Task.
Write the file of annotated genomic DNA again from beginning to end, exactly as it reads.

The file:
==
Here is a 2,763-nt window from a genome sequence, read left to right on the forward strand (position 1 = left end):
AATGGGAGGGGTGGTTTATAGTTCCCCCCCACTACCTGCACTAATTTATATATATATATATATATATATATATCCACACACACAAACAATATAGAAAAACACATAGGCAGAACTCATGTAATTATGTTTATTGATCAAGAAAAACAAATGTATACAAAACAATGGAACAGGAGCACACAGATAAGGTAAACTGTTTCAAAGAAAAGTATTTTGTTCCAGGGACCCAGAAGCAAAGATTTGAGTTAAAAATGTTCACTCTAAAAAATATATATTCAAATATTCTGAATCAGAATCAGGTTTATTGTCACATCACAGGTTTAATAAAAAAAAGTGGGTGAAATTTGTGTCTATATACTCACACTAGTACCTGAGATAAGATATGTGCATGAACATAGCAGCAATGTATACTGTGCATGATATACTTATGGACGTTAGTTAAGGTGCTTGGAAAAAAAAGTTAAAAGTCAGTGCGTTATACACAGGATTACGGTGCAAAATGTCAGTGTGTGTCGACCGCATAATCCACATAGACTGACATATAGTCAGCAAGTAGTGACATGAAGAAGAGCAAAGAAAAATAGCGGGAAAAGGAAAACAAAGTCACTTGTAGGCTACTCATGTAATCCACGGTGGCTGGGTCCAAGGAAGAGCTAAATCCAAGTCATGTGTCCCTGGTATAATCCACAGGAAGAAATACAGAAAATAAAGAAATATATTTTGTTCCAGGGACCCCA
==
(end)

Here is a 2,763-nt window from a genome sequence, read left to right on the forward strand (position 1 = left end):
AATGGGAGGGGTGGTTTATAGTTCCCCCCCACTACCTGCACTAATTTATATATATATATATATATATATATATCCACACACACAAACAATATAGAAAAACACATAGGCAGAACTCATGTAATTATGTTTATTGATCAAGAAAAACAAATGTATACAAAACAATGGAACAGGAGCACACAGATAAGGTAAACTGTTTCAAAGAAAAGTATTTTGTTCCAGGGACCCAGAAGCAAAGATTTGAGTTAAAAATGTTCACTCTAAAAAATATATATTCAAATATTCTGAATCAGAATCAGGTTTATTGTCACATCACAGGTTTAATAAAAAAAAGTGGGTGAAATTTGTGTCTATATACTCACACTAGTACCTGAGATAAGATATGTGCATGAACATAGCAGCAATGTATACTGTGCATGATATACTTATGGACGTTAGTTAAGGTGCTTGGAAAAAAAAGTTAAAAGTCAGTGCGTTATACACAGGATTACGGTGCAAAATGTCAGTGTGTGTCGACCGCATAATCCACATAGACTGACATATAGTCAGCAAGTAGTGACATGAAGAAGAGCAAAGAAAAATAGCGGGAAAAGGAAAACAAAGTCACTTGTAGGCTACTCATGTAATCCACGGTGGCTGGGTCCAAGGAAGAGCTAAATCCAAGTCATGTGTCCCTGGTATAATCCACAGGAAGAAATACAGAAAATAAAGAAATATATTTTGTTCCAGGGACCCCA